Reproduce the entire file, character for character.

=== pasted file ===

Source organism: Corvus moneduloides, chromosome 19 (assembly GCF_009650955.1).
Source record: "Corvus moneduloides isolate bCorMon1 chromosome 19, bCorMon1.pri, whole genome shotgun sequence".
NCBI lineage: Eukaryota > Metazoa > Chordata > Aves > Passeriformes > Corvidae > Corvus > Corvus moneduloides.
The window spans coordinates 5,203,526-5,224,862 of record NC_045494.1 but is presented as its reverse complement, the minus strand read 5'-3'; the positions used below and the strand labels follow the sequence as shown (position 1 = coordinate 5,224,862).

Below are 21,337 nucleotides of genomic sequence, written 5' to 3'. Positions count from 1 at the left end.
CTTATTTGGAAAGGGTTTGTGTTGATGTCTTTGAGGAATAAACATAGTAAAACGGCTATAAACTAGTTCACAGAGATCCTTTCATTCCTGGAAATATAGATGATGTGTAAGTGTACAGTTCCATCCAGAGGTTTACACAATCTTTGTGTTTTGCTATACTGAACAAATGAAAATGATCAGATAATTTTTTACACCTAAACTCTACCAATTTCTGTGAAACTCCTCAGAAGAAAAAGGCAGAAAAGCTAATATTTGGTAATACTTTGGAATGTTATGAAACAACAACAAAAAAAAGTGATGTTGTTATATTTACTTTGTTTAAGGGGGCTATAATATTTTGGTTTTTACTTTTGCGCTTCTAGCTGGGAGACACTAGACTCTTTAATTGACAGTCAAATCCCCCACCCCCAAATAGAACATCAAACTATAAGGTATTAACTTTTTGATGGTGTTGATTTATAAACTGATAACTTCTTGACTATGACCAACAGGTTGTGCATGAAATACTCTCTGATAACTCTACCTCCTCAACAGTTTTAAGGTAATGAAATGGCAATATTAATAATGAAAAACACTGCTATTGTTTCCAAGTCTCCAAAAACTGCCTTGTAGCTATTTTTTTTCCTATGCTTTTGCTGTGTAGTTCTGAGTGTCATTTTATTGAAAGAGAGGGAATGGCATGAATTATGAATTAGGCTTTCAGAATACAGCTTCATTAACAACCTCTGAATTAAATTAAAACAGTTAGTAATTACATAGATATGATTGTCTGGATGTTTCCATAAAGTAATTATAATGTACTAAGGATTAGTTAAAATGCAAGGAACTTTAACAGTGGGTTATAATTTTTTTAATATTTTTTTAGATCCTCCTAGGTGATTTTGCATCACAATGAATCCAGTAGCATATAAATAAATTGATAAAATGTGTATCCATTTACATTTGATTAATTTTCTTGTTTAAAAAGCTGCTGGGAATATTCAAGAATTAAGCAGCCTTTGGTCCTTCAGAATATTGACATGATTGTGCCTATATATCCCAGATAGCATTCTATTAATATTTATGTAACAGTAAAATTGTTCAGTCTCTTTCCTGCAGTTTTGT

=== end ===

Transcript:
Source organism: Corvus moneduloides, chromosome 19 (assembly GCF_009650955.1).
Source record: "Corvus moneduloides isolate bCorMon1 chromosome 19, bCorMon1.pri, whole genome shotgun sequence".
NCBI lineage: Eukaryota > Metazoa > Chordata > Aves > Passeriformes > Corvidae > Corvus > Corvus moneduloides.
The window spans coordinates 5,203,526-5,224,862 of record NC_045494.1 but is presented as its reverse complement, the minus strand read 5'-3'; the positions used below and the strand labels follow the sequence as shown (position 1 = coordinate 5,224,862).

Below are 21,337 nucleotides of genomic sequence, written 5' to 3'. Positions count from 1 at the left end.
CTTATTTGGAAAGGGTTTGTGTTGATGTCTTTGAGGAATAAACATAGTAAAACGGCTATAAACTAGTTCACAGAGATCCTTTCATTCCTGGAAATATAGATGATGTGTAAGTGTACAGTTCCATCCAGAGGTTTACACAATCTTTGTGTTTTGCTATACTGAACAAATGAAAATGATCAGATAATTTTTTACACCTAAACTCTACCAATTTCTGTGAAACTCCTCAGAAGAAAAAGGCAGAAAAGCTAATATTTGGTAATACTTTGGAATGTTATGAAACAACAACAAAAAAAAGTGATGTTGTTATATTTACTTTGTTTAAGGGGGCTATAATATTTTGGTTTTTACTTTTGCGCTTCTAGCTGGGAGACACTAGACTCTTTAATTGACAGTCAAATCCCCCACCCCCAAATAGAACATCAAACTATAAGGTATTAACTTTTTGATGGTGTTGATTTATAAACTGATAACTTCTTGACTATGACCAACAGGTTGTGCATGAAATACTCTCTGATAACTCTACCTCCTCAACAGTTTTAAGGTAATGAAATGGCAATATTAATAATGAAAAACACTGCTATTGTTTCCAAGTCTCCAAAAACTGCCTTGTAGCTATTTTTTTTCCTATGCTTTTGCTGTGTAGTTCTGAGTGTCATTTTATTGAAAGAGAGGGAATGGCATGAATTATGAATTAGGCTTTCAGAATACAGCTTCATTAACAACCTCTGAATTAAATTAAAACAGTTAGTAATTACATAGATATGATTGTCTGGATGTTTCCATAAAGTAATTATAATGTACTAAGGATTAGTTAAAATGCAAGGAACTTTAACAGTGGGTTATAATTTTTTTAATATTTTTTTAGATCCTCCTAGGTGATTTTGCATCACAATGAATCCAGTAGCATATAAATAAATTGATAAAATGTGTATCCATTTACATTTGATTAATTTTCTTGTTTAAAAAGCTGCTGGGAATATTCAAGAATTAAGCAGCCTTTGGTCCTTCAGAATATTGACATGATTGTGCCTATATATCCCAGATAGCATTCTATTAATATTTATGTAACAGTAAAATTGTTCAGTCTCTTTCCTGCAGTTTTGT